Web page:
Here are a couple of the Ontario farmhouses along Main Street (I tend to use this term for this ubiquitous style of  gable end house with the centre gable - a faint nod to the Gothic -  because of my grounding in Marion Macrae. While the tour guide calls them Ontario cotttages, I reserve that term for the hip roofed cottage form, a vernacular Regency cottage. In case anybody really cares...Well, Shannon Kyles does.

Above, an unadorned version, with siding, and an altered doorcase with original fluted pilasters.
Below, a yellow-painted version with a lovely recreated verandah. And a delightful garden. Both with round-headed windows in the gable.

Main Street was once the busy thoroughfare of the village - in the days of steamers on the canal, the Westport and Sault Ste. Marie railway (1888 -an over-ambitious project, as it turned out), the cannery - memories of teams of  horses pulling heavily-loaded drays and carts, or well-appointed buggies for the well-to-do, all faded now.

Several large house/store structures, and two which resemble hotels standing along Main Street assist with time-travel back to the day. Although I don't have much information about this substantial green clapboard store, or the stuccoed symmetrical building (photo below) at the corner I expect they were busy spots in the day.

R.O.Legget house and shop c1870
And then there's the important house I didn't shoot - somehow the parked pick-up and thicket of evergreens so detracted from the dignity of 15 Main Street that I can only show you this peek thanks to Streetview. But the link is useful, so you can swan about town on your own.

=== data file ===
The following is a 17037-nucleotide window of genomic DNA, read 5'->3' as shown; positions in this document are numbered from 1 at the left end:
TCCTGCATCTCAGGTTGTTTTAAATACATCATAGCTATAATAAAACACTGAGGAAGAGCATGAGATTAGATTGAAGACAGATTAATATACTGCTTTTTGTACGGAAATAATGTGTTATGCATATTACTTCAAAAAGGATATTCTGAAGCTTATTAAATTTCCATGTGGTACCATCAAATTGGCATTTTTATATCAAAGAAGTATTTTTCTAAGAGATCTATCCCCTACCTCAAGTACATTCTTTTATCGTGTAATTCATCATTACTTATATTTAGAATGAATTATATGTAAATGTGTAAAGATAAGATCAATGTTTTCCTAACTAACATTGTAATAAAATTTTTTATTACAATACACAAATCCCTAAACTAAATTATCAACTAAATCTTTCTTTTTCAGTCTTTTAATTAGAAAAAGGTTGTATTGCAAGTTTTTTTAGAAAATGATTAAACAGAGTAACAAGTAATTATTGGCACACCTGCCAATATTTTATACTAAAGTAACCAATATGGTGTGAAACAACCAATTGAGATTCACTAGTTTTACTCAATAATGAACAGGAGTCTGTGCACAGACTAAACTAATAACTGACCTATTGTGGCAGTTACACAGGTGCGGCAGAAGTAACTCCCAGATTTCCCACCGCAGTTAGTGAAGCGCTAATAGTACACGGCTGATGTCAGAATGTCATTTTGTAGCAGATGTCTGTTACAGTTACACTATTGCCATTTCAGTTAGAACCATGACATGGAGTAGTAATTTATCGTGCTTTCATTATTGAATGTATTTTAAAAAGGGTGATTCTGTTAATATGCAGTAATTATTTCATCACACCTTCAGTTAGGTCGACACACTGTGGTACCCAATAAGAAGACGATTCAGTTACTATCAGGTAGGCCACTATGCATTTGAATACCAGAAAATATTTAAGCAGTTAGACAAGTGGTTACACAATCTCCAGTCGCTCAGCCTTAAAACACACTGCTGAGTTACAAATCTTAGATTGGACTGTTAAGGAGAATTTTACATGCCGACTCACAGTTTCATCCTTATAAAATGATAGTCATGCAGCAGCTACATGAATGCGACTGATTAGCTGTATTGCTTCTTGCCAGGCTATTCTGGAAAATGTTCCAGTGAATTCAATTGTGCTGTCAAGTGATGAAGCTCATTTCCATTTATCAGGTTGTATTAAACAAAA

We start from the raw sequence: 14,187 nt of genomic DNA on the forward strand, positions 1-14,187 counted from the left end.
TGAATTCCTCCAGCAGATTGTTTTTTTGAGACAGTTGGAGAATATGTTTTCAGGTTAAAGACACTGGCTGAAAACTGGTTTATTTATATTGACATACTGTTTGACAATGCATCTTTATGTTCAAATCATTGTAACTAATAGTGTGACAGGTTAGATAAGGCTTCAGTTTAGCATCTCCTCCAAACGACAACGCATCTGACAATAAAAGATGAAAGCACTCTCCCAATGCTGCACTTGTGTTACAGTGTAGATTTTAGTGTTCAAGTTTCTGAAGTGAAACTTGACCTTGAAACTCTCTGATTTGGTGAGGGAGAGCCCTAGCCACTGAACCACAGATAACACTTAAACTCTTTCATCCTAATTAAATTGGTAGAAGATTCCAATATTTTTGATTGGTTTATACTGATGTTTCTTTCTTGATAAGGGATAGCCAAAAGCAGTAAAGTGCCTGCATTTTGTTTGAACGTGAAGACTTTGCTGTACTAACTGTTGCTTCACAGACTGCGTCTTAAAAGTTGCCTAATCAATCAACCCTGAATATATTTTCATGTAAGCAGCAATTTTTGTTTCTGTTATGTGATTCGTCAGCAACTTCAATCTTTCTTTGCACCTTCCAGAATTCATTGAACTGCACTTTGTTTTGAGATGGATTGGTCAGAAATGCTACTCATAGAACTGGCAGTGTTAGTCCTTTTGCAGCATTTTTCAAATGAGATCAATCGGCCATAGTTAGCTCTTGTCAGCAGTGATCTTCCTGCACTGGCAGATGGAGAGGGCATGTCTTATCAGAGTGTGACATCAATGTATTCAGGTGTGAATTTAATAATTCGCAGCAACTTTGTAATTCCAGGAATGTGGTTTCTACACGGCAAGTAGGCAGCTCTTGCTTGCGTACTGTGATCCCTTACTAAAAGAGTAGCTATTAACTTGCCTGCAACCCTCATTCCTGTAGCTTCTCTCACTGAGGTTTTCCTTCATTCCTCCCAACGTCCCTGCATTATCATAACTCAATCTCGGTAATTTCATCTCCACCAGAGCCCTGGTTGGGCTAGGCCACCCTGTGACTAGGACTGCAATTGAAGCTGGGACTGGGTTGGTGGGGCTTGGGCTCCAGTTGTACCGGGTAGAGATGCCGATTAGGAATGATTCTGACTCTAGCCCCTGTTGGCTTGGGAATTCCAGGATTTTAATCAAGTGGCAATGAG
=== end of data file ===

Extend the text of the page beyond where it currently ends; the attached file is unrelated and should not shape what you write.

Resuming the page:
This house is the c1865 Dominion House Hotel, built by Thomas Kenny and son. Good enough for Sir John A. to chalk up a visit. The semi-elliptical fan transom draws the eye, for sure. Great to see this early doorcase still intact.

Another old beauty along Main Street is the R.O. Leggett house and shop, dating from around 1870. Mr. Leggett operated a furniture and undertaking business at this address (closely allied trades) and a livery service, for transporting the bereaved and the departed. He housed the family in the red brick ell, with that lovely verandah in the trees. It's great to see the original shop front intact, with the well-worn sandstone doorstep in place.
1 Main Street

This simple Georgian structure with the low-pitched roofline, close eaves, small windows, the altered half-sidelight doorcase (is that a round fan above?) and the quarter fans in the wide eaves, sitting at the corner of Main and Drummond, close by the canal,  just has to have been an old inn.

Despite silence from the walking tour brochure, I remain convinced. The empty corner fills up with pedestrians and loaded wagons and carriages, as I study it. Someone loves it - even the end chimneys endure.

John Webster house 1860s
I wasn't able to do this fine Main Street house justice due to the setting sun behind it. The c1860 John Webster house is definitely a morning person - I was tempted to return for early day photos to capture its lovely restored clapboard siding, windows and sublime doorcase. This barn-red house was also the friendliest - I had a lovely chat with the owners although they were rushing off on an errand. The couple were real Newboro boosters; their enthusiasm, and their appreciation of the town's heritage, and their care for this home must be an asset in the village.

The pamphlet reveals that John Webster provided accommodation for travellers here. Nice entrance, with half-sidelights and rectangular transom. The guide explains that the fluted pilasters and 'bracketed shelf" above the door were after-thoughts. Love the round-headed casement window centre top.